As part of the Walking Norwich series, novelist and poet Vahur Afanasjev has written about the rivers of Norwich and Estonia.
There are a few criteria a habitable city must meet for me. First, a river. Second, some hills. Third, at least one university. And last, easy access to less inhabited nature, or wilderness. The order can be reversed, though. Obviously, I am describing both my hometown Tartu in Estonia, and Norwich in the United Kingdom. I didn’t mention a busy literature scene, as this comes naturally, once the criteria are met.
One of the first things one should do in a foreign place is to get lost. Technology has complicated this a bit, as it’s hard to abstain from checking the inevitable smartphone. We carry a tiny device, which receives a signal from satellites. Amazing. The first evening I failed, finding Morrisons, and the Fat Cat and Canary pub far too easily. Even the way back, with only a slight twist. After that, getting reasonably lost got easier.
I have this thing. My mother used to hang out with Romas, or at least talked to them, living in an Estonian-Latvian border town. One thing her friends told her was never to return by the same route. The streets in Norwich are pretty winding, and there are large closed-off areas. So, following this advice is for those whose shoes are comfortably worn in.
Next evening, I managed to get lost. As WWII destroyed all the buildings along the River Emajõgi – the Mother River – in Tartu, leaving us nice parks, footpaths and alleys on both sides of the river, I expected that I could just follow the Wensum all the way. Not the case. Then again, an extra mile is more than welcome, as a writer spends too much time sitting behind a desk anyway.
There are formidable walks in Norwich, all the same. In my mind, I walked from Dragon Hall to Whitlingham Country Park. Google tells us there is the Redwell Brewing Co. Taproom on the way. And the River Yare, finally. In summer, maybe a friendly boat crew would take you back to the centre.
The other walk I did was to Hong Ye Chinese Supermarket on Earlham Road. A lovely walk indeed, from Unthank Road – why the name? – over the gentle hills, past the lovely English houses, admiring blossoming trees and bushes. As expected, the supermarket was a tiny place. The first time corona virus hit me. Not directly. The shelves were rather empty, just as back in my Soviet childhood. Deficit – the word my translator was struggling with. Well, the idea that you still have money but there is nothing to buy might just become reality in 2020.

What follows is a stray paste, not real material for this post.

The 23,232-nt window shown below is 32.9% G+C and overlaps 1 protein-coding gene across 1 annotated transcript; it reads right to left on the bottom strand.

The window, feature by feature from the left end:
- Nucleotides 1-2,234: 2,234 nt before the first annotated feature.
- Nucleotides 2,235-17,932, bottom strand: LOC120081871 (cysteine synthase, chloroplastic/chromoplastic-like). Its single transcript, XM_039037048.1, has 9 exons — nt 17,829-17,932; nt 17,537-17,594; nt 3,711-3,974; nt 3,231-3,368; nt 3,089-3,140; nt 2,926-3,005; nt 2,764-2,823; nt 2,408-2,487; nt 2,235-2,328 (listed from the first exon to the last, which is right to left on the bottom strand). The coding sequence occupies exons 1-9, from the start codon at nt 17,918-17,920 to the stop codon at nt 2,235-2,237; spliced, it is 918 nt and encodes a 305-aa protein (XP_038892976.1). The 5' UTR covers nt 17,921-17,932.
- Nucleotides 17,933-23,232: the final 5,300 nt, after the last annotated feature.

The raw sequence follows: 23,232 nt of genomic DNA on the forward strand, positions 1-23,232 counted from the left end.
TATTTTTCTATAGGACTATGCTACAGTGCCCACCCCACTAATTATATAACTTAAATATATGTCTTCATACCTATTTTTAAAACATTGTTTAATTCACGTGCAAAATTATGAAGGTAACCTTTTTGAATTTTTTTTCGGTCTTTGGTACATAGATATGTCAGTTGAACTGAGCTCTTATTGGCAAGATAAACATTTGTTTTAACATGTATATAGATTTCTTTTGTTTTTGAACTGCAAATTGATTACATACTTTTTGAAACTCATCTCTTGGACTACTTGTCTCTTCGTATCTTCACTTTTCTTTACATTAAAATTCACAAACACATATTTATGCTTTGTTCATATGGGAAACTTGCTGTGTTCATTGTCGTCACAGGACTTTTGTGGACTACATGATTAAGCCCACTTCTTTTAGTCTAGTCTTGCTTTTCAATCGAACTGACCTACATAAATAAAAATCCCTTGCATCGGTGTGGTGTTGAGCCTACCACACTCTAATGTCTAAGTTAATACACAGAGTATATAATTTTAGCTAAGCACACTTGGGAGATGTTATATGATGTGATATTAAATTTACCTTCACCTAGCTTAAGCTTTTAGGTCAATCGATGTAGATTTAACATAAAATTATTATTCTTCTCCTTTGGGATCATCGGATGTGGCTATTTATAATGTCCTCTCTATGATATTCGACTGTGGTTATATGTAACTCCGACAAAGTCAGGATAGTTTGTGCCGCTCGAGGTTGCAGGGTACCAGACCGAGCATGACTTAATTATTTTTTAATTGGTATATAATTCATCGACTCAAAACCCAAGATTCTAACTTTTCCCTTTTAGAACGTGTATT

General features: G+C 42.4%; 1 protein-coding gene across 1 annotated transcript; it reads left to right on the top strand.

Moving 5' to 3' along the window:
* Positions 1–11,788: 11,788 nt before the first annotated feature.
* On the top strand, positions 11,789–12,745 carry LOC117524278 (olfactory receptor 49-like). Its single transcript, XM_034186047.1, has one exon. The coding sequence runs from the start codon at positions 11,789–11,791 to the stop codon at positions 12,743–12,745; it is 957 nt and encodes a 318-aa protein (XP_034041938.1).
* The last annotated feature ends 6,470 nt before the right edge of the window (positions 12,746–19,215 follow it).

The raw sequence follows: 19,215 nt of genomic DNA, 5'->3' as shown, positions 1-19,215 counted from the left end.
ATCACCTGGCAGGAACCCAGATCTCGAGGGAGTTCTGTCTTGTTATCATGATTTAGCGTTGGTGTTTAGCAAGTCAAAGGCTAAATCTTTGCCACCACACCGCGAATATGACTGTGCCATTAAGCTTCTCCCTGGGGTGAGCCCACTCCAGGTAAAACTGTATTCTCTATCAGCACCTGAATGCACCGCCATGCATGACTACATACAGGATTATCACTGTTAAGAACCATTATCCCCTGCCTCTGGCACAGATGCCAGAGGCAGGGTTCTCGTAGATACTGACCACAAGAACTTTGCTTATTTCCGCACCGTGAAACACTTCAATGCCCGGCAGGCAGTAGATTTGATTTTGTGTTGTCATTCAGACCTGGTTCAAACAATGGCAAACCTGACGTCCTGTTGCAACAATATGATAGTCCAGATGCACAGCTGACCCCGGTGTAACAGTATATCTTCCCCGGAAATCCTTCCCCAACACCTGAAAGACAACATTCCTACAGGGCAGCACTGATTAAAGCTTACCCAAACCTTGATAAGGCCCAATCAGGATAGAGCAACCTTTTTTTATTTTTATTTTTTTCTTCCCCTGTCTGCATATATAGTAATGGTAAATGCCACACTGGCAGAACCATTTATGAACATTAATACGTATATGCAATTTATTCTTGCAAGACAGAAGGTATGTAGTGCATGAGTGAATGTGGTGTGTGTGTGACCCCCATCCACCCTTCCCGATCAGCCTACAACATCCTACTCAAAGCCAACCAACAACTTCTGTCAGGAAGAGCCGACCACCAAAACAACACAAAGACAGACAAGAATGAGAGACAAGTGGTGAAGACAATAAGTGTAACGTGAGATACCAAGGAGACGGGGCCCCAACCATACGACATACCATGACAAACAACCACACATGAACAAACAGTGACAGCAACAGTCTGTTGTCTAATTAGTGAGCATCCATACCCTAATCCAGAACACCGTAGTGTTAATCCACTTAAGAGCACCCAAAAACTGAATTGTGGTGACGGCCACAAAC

As it turns out, I was walking with history in the making. Later that day I visited Norwich Playhouse to meet up with some local authors. They said the Playhouse bar had never been so empty, with the Norwich University of the Arts next door. By Thursday 12th March 2020, I was asking whether I could stay longer at the Dragon Hall residency if the flights were cancelled. And on Friday 13th I bought a ticket back to Estonia. On Saturday, I was back home, disinfecting my hands all the way, and loading up the car with doomsday supplies, to stay in my house by Lake Peipus for two weeks. To be honest, there were 20 cases of corona virus in Estonia by then, and none diagnosed in Norfolk.
The residency cut short, I still accomplished my main task – finishing the novel On the Brink of Bloom. The events in it are driven by an asteroid called Apophis, which may hit Earth in 2029. What it’s really about is individuals. Those who are just like everybody else, but who have a tad more courage, will, knowledge and hunger for success to guide humanity out of the mess. Or, who might also fake the mess to hit the grand slam.
There are a few more walks that everyone can enjoy in Norwich. First: walking the River Wensum. With all the global warming, we might be heading towards the next ice age. Mankind enjoyed the Little Ice Age from the 14th century to early in the 19th century. Our ancestors managed to build Dragon Hall, do business and make babies. Maybe they walked on the River Wensum in winter? In my hometown, the river freezes in cold winters. In 2016 I walked on it. No need to be a messiah to walk on water, even when it’s flowing.
The other walk: meeting with a youth literature club, I asked the youngsters to write down the names of as many fish and edible mushrooms as they know. I did the same in Estonian. They beat me with names of fish, but the wild mushrooms were their Achilles’ heel. So, the forest. Trees. Treetops. This is an easy walk. Just sit down in a park, or by Pulls Ferry, and let your mind wander over the treetops. Like a monkey. Like a flying squirrel. Have no fear. You cannot fall deeper in love with Norwich.
In March, we welcomed the Estonian writer, poet and musician Vahur Afanasjev as part of our residency exchange with Tartu UNESCO City of Literature. Vahur is the author of the award-winning Serafima and Bogdan, a bloody, funny and surreal family saga about the Russian Old Believer minority in Estonia.
While in Norwich, Vahur completed his novel On the Brink of Bloom, which is set in the near future and deals with social anxiety about progress. He also collaborated with local musicians and poets at open mic events held at Gonzo’s Tea Room and with Café Writers.
You may also like...
Read ‘The Path to Doris Lessing’s Archive’ by Kang Young-sook
‘Is it possible for anyone to live as fully as Doris Lessing?’
9th December 2019
Read ‘Stranger on a Walk’ by Ekaterina Petrova
‘My walks became as much about the real as about the imagined, as much about the visible as about the invisible, about the long-lost as about the still-remembered.’
5th December 2019
Read ‘The Pubs of Norwich’ by James Benedict Brown
‘With all the lingering nostalgia of a Sunday afternoon spent in the pub as the daylight wanes’
17th May 2019